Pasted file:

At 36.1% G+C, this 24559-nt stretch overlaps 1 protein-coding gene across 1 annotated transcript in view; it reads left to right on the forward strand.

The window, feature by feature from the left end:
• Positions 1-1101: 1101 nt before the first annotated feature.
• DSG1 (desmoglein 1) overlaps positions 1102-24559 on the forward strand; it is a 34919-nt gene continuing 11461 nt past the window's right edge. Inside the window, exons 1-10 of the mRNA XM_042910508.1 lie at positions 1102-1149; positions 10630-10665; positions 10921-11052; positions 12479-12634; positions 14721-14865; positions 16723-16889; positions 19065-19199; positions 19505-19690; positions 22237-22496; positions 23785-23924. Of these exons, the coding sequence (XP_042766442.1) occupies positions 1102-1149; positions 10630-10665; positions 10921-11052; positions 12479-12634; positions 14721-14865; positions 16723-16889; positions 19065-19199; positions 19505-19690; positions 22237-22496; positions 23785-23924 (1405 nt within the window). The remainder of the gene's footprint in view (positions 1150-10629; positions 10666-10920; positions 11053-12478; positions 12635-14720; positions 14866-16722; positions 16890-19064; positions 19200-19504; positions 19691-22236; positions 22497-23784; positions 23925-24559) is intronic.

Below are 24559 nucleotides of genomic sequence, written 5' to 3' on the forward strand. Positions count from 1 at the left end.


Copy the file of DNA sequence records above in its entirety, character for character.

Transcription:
At 36.1% G+C, this 24559-nt stretch overlaps 1 protein-coding gene across 1 annotated transcript in view; it reads left to right on the forward strand.

The window, feature by feature from the left end:
• Positions 1-1101: 1101 nt before the first annotated feature.
• DSG1 (desmoglein 1) overlaps positions 1102-24559 on the forward strand; it is a 34919-nt gene continuing 11461 nt past the window's right edge. Inside the window, exons 1-10 of the mRNA XM_042910508.1 lie at positions 1102-1149; positions 10630-10665; positions 10921-11052; positions 12479-12634; positions 14721-14865; positions 16723-16889; positions 19065-19199; positions 19505-19690; positions 22237-22496; positions 23785-23924. Of these exons, the coding sequence (XP_042766442.1) occupies positions 1102-1149; positions 10630-10665; positions 10921-11052; positions 12479-12634; positions 14721-14865; positions 16723-16889; positions 19065-19199; positions 19505-19690; positions 22237-22496; positions 23785-23924 (1405 nt within the window). The remainder of the gene's footprint in view (positions 1150-10629; positions 10666-10920; positions 11053-12478; positions 12635-14720; positions 14866-16722; positions 16890-19064; positions 19200-19504; positions 19691-22236; positions 22497-23784; positions 23925-24559) is intronic.

Below are 24559 nucleotides of genomic sequence, written 5' to 3' on the forward strand. Positions count from 1 at the left end.